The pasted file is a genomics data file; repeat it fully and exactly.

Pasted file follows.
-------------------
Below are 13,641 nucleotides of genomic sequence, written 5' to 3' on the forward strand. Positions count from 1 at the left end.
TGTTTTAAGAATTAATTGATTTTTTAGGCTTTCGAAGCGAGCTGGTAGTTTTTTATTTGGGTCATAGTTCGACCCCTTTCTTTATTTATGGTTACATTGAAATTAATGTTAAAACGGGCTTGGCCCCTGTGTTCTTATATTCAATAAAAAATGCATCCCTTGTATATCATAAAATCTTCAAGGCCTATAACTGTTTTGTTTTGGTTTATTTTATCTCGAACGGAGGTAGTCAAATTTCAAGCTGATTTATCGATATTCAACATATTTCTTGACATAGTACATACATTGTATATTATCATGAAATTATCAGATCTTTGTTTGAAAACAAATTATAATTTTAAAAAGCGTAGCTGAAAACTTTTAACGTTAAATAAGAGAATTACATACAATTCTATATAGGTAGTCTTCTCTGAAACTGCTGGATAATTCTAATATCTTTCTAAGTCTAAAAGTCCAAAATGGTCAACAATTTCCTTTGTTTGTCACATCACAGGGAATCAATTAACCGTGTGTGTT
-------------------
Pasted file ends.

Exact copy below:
Below are 13,641 nucleotides of genomic sequence, written 5' to 3' on the forward strand. Positions count from 1 at the left end.
TGTTTTAAGAATTAATTGATTTTTTAGGCTTTCGAAGCGAGCTGGTAGTTTTTTATTTGGGTCATAGTTCGACCCCTTTCTTTATTTATGGTTACATTGAAATTAATGTTAAAACGGGCTTGGCCCCTGTGTTCTTATATTCAATAAAAAATGCATCCCTTGTATATCATAAAATCTTCAAGGCCTATAACTGTTTTGTTTTGGTTTATTTTATCTCGAACGGAGGTAGTCAAATTTCAAGCTGATTTATCGATATTCAACATATTTCTTGACATAGTACATACATTGTATATTATCATGAAATTATCAGATCTTTGTTTGAAAACAAATTATAATTTTAAAAAGCGTAGCTGAAAACTTTTAACGTTAAATAAGAGAATTACATACAATTCTATATAGGTAGTCTTCTCTGAAACTGCTGGATAATTCTAATATCTTTCTAAGTCTAAAAGTCCAAAATGGTCAACAATTTCCTTTGTTTGTCACATCACAGGGAATCAATTAACCGTGTGTGTT